Wednesday, January 04, 2017 12:20 PM
  • I heard this in Finland MVP's presentations about Windows 10. You might find this statement somewhere in Ignite videos conserning Windows 10 deployments, because our contry MVPs basically brings these messages from Ignite.

    That's not really official though, is it? There have been various things in both directions in that kind of format, and nothing necessarily final. I suspect the true position is that there are factions in MS arguing in both directions... often the case, and not new for roaming profiles.

    In any event, as things stand, roaming profiles still work, and are part of the core functionality of windows in an enterprise environment. MS will need to make a more formal statement about withdrawing that functionality if they want to change that. Roaming profiles are still documented here, including references to support on Windows 10 Anniversary edition (page last modified 29 Dec 2016):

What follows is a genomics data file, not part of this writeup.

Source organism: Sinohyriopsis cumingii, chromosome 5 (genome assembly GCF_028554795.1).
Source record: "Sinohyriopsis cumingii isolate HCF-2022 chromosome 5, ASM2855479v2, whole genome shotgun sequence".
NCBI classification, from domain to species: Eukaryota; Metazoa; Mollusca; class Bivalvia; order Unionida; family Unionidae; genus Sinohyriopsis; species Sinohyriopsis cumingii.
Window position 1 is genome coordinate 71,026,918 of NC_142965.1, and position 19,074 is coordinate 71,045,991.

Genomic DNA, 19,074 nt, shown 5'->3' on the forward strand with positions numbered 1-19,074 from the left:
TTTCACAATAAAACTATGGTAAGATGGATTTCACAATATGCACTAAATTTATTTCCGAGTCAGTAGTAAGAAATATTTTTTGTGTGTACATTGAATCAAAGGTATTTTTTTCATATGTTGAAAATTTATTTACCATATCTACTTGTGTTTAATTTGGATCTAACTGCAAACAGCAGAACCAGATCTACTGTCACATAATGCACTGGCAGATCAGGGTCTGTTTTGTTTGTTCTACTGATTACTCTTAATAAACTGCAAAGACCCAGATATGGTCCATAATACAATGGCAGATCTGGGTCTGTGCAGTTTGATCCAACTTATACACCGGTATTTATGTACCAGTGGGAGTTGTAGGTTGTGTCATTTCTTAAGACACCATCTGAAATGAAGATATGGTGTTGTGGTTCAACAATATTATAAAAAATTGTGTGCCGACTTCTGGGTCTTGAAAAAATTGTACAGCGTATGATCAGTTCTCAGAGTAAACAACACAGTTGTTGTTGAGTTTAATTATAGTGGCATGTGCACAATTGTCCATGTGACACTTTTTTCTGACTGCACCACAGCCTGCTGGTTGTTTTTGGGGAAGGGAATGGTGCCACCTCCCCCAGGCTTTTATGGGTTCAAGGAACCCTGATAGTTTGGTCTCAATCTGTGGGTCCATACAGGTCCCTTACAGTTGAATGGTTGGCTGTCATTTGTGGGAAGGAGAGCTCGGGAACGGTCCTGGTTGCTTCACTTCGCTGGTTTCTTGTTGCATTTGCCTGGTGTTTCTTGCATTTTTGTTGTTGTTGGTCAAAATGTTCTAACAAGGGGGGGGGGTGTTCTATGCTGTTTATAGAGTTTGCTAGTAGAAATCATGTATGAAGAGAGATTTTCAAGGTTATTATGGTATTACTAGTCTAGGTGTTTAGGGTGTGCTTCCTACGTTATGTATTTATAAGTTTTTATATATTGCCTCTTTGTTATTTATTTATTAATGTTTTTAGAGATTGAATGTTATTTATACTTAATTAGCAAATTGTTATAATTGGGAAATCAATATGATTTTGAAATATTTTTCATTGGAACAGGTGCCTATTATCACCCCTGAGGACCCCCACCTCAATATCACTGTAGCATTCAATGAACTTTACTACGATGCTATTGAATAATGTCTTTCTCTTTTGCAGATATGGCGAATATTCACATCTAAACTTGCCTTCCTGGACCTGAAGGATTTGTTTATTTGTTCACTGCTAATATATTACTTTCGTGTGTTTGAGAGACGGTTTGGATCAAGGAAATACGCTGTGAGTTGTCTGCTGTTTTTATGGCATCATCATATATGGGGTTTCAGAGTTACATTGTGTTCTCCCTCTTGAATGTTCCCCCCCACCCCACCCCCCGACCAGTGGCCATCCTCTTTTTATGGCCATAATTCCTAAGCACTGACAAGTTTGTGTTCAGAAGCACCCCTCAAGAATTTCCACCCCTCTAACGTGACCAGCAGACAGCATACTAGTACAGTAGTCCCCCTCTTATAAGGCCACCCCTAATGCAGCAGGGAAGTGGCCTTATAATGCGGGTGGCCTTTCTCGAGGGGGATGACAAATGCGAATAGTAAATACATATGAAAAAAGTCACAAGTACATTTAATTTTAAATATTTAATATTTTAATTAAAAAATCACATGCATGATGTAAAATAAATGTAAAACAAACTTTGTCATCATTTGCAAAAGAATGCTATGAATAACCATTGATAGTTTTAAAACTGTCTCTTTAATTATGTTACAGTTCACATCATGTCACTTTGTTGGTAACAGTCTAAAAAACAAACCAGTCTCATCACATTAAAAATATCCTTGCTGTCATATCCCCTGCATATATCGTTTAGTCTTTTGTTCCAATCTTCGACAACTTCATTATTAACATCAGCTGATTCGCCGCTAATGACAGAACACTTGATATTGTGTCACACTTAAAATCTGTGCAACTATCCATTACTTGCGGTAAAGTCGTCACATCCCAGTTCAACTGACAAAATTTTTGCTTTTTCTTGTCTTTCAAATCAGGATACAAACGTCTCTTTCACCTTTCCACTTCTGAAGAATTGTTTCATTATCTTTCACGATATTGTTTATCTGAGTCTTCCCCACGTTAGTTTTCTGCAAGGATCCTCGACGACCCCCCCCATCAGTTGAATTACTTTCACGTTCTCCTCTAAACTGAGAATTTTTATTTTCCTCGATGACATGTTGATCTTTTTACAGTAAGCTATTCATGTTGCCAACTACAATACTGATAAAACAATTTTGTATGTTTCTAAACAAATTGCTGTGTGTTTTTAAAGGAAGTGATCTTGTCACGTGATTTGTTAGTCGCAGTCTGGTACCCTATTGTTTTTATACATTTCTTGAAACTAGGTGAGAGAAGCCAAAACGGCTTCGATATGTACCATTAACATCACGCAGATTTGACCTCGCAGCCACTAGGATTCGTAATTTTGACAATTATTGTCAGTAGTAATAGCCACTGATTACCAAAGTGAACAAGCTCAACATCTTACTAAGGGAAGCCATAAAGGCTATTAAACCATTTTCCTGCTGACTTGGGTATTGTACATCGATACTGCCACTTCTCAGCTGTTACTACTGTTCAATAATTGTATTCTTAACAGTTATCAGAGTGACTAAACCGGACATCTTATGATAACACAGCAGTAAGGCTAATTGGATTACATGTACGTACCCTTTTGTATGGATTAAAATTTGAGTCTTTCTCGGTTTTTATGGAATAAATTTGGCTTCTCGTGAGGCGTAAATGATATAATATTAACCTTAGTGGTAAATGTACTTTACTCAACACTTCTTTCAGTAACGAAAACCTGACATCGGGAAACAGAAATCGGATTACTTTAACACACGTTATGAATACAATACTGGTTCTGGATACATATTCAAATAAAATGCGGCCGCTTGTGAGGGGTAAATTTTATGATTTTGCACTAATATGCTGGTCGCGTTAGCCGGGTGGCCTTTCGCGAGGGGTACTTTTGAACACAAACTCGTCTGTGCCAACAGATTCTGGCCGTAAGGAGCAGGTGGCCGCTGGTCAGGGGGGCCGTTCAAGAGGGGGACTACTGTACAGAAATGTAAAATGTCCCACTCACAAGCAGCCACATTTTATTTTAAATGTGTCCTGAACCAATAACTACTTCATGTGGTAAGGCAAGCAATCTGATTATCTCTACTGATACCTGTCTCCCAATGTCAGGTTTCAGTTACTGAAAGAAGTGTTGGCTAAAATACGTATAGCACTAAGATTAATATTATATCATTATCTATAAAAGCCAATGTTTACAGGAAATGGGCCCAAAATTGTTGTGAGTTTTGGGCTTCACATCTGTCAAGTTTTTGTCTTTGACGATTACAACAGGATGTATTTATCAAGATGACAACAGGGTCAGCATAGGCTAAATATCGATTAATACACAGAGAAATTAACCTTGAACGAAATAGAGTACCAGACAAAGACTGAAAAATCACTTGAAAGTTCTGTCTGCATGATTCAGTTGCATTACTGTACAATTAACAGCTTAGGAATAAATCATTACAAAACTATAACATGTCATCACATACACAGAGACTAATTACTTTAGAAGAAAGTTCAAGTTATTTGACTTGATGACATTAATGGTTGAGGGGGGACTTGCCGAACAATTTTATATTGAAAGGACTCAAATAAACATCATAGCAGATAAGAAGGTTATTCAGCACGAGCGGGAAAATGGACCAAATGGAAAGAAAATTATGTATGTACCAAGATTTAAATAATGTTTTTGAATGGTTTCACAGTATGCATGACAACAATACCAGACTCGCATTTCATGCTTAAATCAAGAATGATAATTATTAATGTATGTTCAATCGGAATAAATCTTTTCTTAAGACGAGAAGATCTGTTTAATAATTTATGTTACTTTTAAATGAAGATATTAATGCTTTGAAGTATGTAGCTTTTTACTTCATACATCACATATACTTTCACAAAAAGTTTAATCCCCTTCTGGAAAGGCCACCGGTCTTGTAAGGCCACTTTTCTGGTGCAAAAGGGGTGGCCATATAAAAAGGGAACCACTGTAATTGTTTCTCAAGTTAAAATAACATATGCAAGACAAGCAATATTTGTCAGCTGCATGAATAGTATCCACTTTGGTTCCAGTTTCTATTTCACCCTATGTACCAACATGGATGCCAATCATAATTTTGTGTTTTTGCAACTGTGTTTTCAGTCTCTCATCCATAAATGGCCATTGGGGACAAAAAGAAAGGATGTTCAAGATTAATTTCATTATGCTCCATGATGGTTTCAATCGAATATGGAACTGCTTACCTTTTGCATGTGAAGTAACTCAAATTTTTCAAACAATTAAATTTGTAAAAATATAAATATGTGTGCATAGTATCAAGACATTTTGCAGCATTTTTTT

https://technet.microsoft.com/en-us/library/jj649079%28v=ws.11%29.aspx

    Wednesday, January 04, 2017 2:12 PM
  • I future versions it will be removed.

    But go with Work Folders instead of Folder Redirection.

    Joakim

    Wednesday, January 04, 2017 3:33 PM
  • I future versions it will be removed.
    Again, official reference for this?
    Wednesday, January 04, 2017 3:57 PM
  • Dear Mike, I´m not so interested into looking up official information for you. Also, about this you might not even find anything official yet. Like, as an example, Direct Access will be depreicated at some point, we know that but it´s not official. I kindly wanted just to get you a hint, that you might want not to spend any more time on planning those roaming profiles. My opinion is, that roaming profiles has always been painful to maintance. Then came folder redirections and offline files, they were little bit better, but still problematic and performance consuming. Now, today.. the future is in Onedrive.
    Wednesday, January 04, 2017 4:05 PM